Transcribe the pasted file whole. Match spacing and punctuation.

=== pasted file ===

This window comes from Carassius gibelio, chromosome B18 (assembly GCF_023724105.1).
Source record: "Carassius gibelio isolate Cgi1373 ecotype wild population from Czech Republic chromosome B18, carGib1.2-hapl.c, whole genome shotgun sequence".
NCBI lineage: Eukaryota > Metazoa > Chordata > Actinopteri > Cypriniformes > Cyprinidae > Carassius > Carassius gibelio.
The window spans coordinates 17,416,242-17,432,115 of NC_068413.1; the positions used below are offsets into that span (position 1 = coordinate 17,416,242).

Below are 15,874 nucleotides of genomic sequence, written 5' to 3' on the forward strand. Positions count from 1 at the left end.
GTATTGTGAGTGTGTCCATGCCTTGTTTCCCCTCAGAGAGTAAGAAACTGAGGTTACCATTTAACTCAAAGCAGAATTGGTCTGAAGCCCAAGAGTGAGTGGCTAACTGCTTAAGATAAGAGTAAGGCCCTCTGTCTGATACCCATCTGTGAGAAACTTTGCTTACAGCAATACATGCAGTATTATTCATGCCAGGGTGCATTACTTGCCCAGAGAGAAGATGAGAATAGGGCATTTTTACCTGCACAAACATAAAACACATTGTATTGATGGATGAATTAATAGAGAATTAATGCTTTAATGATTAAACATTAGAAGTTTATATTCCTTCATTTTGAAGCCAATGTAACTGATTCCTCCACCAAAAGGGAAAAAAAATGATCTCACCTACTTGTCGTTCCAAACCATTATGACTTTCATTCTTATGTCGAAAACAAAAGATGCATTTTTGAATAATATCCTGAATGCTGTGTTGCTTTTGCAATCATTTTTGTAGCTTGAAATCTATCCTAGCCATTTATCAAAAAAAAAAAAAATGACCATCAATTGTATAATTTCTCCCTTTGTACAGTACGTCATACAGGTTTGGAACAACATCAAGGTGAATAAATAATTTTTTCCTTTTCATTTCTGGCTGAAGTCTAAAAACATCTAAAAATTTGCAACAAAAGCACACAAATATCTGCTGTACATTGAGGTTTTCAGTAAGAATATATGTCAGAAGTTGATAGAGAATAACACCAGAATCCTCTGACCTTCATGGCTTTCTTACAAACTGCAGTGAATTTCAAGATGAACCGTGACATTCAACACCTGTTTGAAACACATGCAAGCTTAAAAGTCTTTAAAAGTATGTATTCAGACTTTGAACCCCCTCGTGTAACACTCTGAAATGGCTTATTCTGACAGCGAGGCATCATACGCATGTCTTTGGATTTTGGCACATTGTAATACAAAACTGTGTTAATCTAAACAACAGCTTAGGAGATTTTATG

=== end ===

This window comes from Carassius gibelio, chromosome B18 (assembly GCF_023724105.1).
Source record: "Carassius gibelio isolate Cgi1373 ecotype wild population from Czech Republic chromosome B18, carGib1.2-hapl.c, whole genome shotgun sequence".
NCBI lineage: Eukaryota > Metazoa > Chordata > Actinopteri > Cypriniformes > Cyprinidae > Carassius > Carassius gibelio.
The window spans coordinates 17,416,242-17,432,115 of NC_068413.1; the positions used below are offsets into that span (position 1 = coordinate 17,416,242).

Below are 15,874 nucleotides of genomic sequence, written 5' to 3' on the forward strand. Positions count from 1 at the left end.
GTATTGTGAGTGTGTCCATGCCTTGTTTCCCCTCAGAGAGTAAGAAACTGAGGTTACCATTTAACTCAAAGCAGAATTGGTCTGAAGCCCAAGAGTGAGTGGCTAACTGCTTAAGATAAGAGTAAGGCCCTCTGTCTGATACCCATCTGTGAGAAACTTTGCTTACAGCAATACATGCAGTATTATTCATGCCAGGGTGCATTACTTGCCCAGAGAGAAGATGAGAATAGGGCATTTTTACCTGCACAAACATAAAACACATTGTATTGATGGATGAATTAATAGAGAATTAATGCTTTAATGATTAAACATTAGAAGTTTATATTCCTTCATTTTGAAGCCAATGTAACTGATTCCTCCACCAAAAGGGAAAAAAAATGATCTCACCTACTTGTCGTTCCAAACCATTATGACTTTCATTCTTATGTCGAAAACAAAAGATGCATTTTTGAATAATATCCTGAATGCTGTGTTGCTTTTGCAATCATTTTTGTAGCTTGAAATCTATCCTAGCCATTTATCAAAAAAAAAAAAAATGACCATCAATTGTATAATTTCTCCCTTTGTACAGTACGTCATACAGGTTTGGAACAACATCAAGGTGAATAAATAATTTTTTCCTTTTCATTTCTGGCTGAAGTCTAAAAACATCTAAAAATTTGCAACAAAAGCACACAAATATCTGCTGTACATTGAGGTTTTCAGTAAGAATATATGTCAGAAGTTGATAGAGAATAACACCAGAATCCTCTGACCTTCATGGCTTTCTTACAAACTGCAGTGAATTTCAAGATGAACCGTGACATTCAACACCTGTTTGAAACACATGCAAGCTTAAAAGTCTTTAAAAGTATGTATTCAGACTTTGAACCCCCTCGTGTAACACTCTGAAATGGCTTATTCTGACAGCGAGGCATCATACGCATGTCTTTGGATTTTGGCACATTGTAATACAAAACTGTGTTAATCTAAACAACAGCTTAGGAGATTTTATG